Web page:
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Off the rails

NICK HORNBY's latest novel takes blokish self- analysis to new territory. But does About A Boy indicate a loss of form? Words: Brian Donaldson

llornbyisation. While it may not have the classical resonance of Kalkaesque or I’roustian. the term has wormed its way into the literary terrain with equal force. New l.addism. New New Laddism. Making novels otit of top live lists. The middle classification of the once beautiful game. It means all this and much less.

With his new novel About A Boy. Nick llornby retreads much of this old stamping ground. Asides from one comedy mishearing and fleeting mentions of llornby‘s beloved Arsenal. the football is ditched for his real theme obsession and the way it spoils normal existence. leading to full- scale abrogation of reponsibility. In I’m-er l’itc/t. relationships are put on hold on Saturday afternoons. Wednesday nights. Thursday mornings or whenever Sky tells tis to get the colours out of the drawer and (iod forbid if a friend‘s wedding clashes with match day. In High Fit/clitv. record collections are a replacement of. rather than a means to. genuine emotion. And in About A Boy. parental duties are pttt on the back burner leaving everyone with a niggling dysfunction. due to an inability to face reality or even just sit down and talk.

Most reviews of llornby's work hold the gargoylian one tip as some North Bank liveryman. speaking the male language to a tee. detailing the full array of flaws. failings and foibles. At the same time. he puts so much of himself into his tales that sometimes the reader becomes a kind of bookworm Samaritan.

In About A Boy. the llornby persona is split into 30- something Will and precocious twelve year old Marcus who stumble into each other's lives. The childless Will joins a lone parents group with the sole purpose of scoring with a single mum. preferably if she has Julie (‘hristie for a doppelganger. Marcus -- with only a suicidal hippy mum and Kurt (‘obain obsessed friend to pull him from the wreckage of school life is simply looking for a father figure. (‘obain acts as a bleached-boy central metaphor. another man who had to get out rather than deal with all that life stuff.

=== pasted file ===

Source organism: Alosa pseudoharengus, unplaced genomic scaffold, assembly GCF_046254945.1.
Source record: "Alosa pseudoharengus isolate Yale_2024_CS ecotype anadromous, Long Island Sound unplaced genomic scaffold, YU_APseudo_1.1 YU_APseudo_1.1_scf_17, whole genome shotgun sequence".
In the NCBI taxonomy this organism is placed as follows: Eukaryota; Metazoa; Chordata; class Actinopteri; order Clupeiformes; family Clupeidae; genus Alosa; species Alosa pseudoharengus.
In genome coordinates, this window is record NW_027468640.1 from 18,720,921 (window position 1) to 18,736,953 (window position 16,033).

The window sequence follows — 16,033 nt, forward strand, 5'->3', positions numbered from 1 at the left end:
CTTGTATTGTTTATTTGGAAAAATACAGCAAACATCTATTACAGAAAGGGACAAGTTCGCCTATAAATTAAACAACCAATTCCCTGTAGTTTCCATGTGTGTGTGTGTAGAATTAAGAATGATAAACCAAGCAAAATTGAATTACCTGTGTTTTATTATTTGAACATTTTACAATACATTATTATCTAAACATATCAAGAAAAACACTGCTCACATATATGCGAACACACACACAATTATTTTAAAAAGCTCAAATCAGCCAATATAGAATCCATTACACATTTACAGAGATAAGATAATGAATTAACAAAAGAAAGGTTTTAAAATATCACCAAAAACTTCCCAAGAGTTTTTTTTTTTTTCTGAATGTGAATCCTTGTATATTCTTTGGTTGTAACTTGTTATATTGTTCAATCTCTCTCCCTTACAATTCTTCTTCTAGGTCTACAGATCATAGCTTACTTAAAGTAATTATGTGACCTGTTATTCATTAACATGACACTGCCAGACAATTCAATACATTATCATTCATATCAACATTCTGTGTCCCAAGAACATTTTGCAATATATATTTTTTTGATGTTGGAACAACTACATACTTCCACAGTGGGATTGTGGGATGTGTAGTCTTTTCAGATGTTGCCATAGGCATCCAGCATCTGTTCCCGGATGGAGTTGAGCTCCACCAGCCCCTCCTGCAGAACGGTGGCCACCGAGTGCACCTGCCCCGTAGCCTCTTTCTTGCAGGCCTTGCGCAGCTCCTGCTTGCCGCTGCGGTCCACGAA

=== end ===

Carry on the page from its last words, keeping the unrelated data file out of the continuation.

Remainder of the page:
94THELIST )— 16 Apt 1998

Kart {again acts a boy cen‘trai metaphar, another

star: who had t6 get nut rather than dent with at? that his} staii.

Nick llornby: flaws and foibles but not much footie

Ditching the sole narrator to divide himself into the central characters. we see the two sides of llornby he wishes us to believe in. In Will there is the drifter who is after little more than a wish-fulfilment fumble. Responsibility is only sci/ed upon when it is the only option. Marcus is llornby‘s innocent side lost in a dreamworld when reality is too harsh to face. While Marcus is very nearly the most adult character on show. he still comes up with notions of his mother letting him down. Not by being depressed. but for having the bad taste to show her feelings in front of him.

There will undoubtedly be those who are mad About A Boy but until both Nick llornby and his characters start to grow up a bit. his seemineg relentless train of success may be set to come to a crashing halt.

About A Boy by Nick llornby is published on Mon 6 Apr by Gollancz at £15.99.

The write stuff

His novel Body Politic is a dystopian vision of a future Edinburgh, but Paul Johnston is more worried about the rugby.

NAME: Paul Johnston

AGE: 40. It wasn't an enjoyable experience turning 40.

PREVIOUS JOBS: After I finished at Oxford I was a manager in various shipping companies which took me to London, Belgium and Greece. I also worked for a newspaper in Athens for a bit and did a bit of English teaching. I do academic research as well.

ROUTE TO BECOMING A WRITER: My father was a writer. He wrote maritime thrillers in the 605 and 705, so I grew up in that environment. So there was a family background, but I think I became a writer through reading things that I was very impressed by and which expanded my view of life. I lived in Greece for about ten years, which is very good for writing because it's a bit quiet, but it’s not very stimulating. I've definitely found it better being back here, especially for the language. There's a danger when you live on an isolated Greek island of losing touch with all that.

INFLUENCES: Anything to do with Greek writing or writing about Greece is something I've got into in a big way. But that's not such a big influence on Body Politic. More obvious influences are big name crime writers of the past like Chandler or Edinburgh writers like 1 Conan Doyle and Stevenson. Edinburgh has always inspired me as a place, and people like Dickens and Orwell convey that spirit of a place.

AMBITIONS: Body Politic clearly sets up a series, so that's a kind of ambition. But I would like to write other kinds of fiction beyond the crime genre. I'm interested in historical and war fiction, contemporary life and sexual mores. FEARS: Communication breakdown. I'd hate to write a book that people couldn't be bothered to finish. On a more immediate cultural level I have this dreadful fear that Scotland will never beat England at rugby again. INCOME: I’m not answering that one. At the moment my income is below the national average, so buy the book. (Peter Ross)

a Body Politic is published by NEL at [5, 99